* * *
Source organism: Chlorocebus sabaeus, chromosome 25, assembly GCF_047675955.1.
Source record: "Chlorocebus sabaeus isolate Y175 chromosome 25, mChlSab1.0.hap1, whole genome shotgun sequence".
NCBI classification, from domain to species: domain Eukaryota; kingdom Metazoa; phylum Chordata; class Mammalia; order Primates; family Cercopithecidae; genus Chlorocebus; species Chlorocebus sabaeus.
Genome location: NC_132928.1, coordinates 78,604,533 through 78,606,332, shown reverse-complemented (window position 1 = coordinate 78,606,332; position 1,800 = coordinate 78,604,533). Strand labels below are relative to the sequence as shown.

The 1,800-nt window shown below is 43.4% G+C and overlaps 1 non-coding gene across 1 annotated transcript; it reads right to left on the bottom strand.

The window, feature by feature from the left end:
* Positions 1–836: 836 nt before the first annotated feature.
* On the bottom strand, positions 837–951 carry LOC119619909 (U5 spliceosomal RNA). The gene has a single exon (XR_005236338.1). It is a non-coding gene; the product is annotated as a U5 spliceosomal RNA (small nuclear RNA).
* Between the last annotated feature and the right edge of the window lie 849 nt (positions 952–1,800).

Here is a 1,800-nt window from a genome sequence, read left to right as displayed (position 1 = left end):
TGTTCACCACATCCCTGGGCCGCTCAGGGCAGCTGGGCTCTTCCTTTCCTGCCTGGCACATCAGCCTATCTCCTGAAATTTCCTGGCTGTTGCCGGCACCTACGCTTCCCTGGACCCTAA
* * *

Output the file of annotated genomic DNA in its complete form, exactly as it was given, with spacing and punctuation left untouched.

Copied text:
Source organism: Chlorocebus sabaeus, chromosome 25, assembly GCF_047675955.1.
Source record: "Chlorocebus sabaeus isolate Y175 chromosome 25, mChlSab1.0.hap1, whole genome shotgun sequence".
NCBI classification, from domain to species: domain Eukaryota; kingdom Metazoa; phylum Chordata; class Mammalia; order Primates; family Cercopithecidae; genus Chlorocebus; species Chlorocebus sabaeus.
Genome location: NC_132928.1, coordinates 78,604,533 through 78,606,332, shown reverse-complemented (window position 1 = coordinate 78,606,332; position 1,800 = coordinate 78,604,533). Strand labels below are relative to the sequence as shown.

The 1,800-nt window shown below is 43.4% G+C and overlaps 1 non-coding gene across 1 annotated transcript; it reads right to left on the bottom strand.

The window, feature by feature from the left end:
* Positions 1–836: 836 nt before the first annotated feature.
* On the bottom strand, positions 837–951 carry LOC119619909 (U5 spliceosomal RNA). The gene has a single exon (XR_005236338.1). It is a non-coding gene; the product is annotated as a U5 spliceosomal RNA (small nuclear RNA).
* Between the last annotated feature and the right edge of the window lie 849 nt (positions 952–1,800).

Here is a 1,800-nt window from a genome sequence, read left to right as displayed (position 1 = left end):
TGTTCACCACATCCCTGGGCCGCTCAGGGCAGCTGGGCTCTTCCTTTCCTGCCTGGCACATCAGCCTATCTCCTGAAATTTCCTGGCTGTTGCCGGCACCTACGCTTCCCTGGACCCTAA